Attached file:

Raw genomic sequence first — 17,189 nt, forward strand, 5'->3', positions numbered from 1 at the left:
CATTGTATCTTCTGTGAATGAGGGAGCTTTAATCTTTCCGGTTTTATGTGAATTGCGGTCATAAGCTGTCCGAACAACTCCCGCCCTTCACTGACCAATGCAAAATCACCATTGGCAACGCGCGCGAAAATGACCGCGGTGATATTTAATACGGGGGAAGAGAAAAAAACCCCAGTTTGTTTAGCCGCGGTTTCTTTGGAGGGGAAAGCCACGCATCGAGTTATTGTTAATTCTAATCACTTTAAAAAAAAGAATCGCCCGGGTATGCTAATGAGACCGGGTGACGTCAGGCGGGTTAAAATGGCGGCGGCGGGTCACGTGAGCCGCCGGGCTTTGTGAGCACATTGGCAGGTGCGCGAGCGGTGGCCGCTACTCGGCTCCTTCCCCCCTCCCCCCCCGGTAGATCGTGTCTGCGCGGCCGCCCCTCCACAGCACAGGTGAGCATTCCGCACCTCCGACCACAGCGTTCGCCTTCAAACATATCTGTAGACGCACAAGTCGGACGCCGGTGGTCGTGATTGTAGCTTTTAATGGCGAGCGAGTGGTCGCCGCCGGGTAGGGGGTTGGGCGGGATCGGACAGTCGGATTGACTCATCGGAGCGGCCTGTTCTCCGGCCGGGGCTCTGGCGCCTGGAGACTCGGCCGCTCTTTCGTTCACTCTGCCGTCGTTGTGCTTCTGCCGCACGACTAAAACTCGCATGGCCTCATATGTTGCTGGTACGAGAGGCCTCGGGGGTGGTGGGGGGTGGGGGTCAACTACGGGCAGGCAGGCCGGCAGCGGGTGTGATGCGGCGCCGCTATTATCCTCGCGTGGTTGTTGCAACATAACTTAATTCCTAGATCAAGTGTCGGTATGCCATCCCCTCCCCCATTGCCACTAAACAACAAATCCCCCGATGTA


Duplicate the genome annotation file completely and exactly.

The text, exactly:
Raw genomic sequence first — 17,189 nt, forward strand, 5'->3', positions numbered from 1 at the left:
CATTGTATCTTCTGTGAATGAGGGAGCTTTAATCTTTCCGGTTTTATGTGAATTGCGGTCATAAGCTGTCCGAACAACTCCCGCCCTTCACTGACCAATGCAAAATCACCATTGGCAACGCGCGCGAAAATGACCGCGGTGATATTTAATACGGGGGAAGAGAAAAAAACCCCAGTTTGTTTAGCCGCGGTTTCTTTGGAGGGGAAAGCCACGCATCGAGTTATTGTTAATTCTAATCACTTTAAAAAAAAGAATCGCCCGGGTATGCTAATGAGACCGGGTGACGTCAGGCGGGTTAAAATGGCGGCGGCGGGTCACGTGAGCCGCCGGGCTTTGTGAGCACATTGGCAGGTGCGCGAGCGGTGGCCGCTACTCGGCTCCTTCCCCCCTCCCCCCCCGGTAGATCGTGTCTGCGCGGCCGCCCCTCCACAGCACAGGTGAGCATTCCGCACCTCCGACCACAGCGTTCGCCTTCAAACATATCTGTAGACGCACAAGTCGGACGCCGGTGGTCGTGATTGTAGCTTTTAATGGCGAGCGAGTGGTCGCCGCCGGGTAGGGGGTTGGGCGGGATCGGACAGTCGGATTGACTCATCGGAGCGGCCTGTTCTCCGGCCGGGGCTCTGGCGCCTGGAGACTCGGCCGCTCTTTCGTTCACTCTGCCGTCGTTGTGCTTCTGCCGCACGACTAAAACTCGCATGGCCTCATATGTTGCTGGTACGAGAGGCCTCGGGGGTGGTGGGGGGTGGGGGTCAACTACGGGCAGGCAGGCCGGCAGCGGGTGTGATGCGGCGCCGCTATTATCCTCGCGTGGTTGTTGCAACATAACTTAATTCCTAGATCAAGTGTCGGTATGCCATCCCCTCCCCCATTGCCACTAAACAACAAATCCCCCGATGTA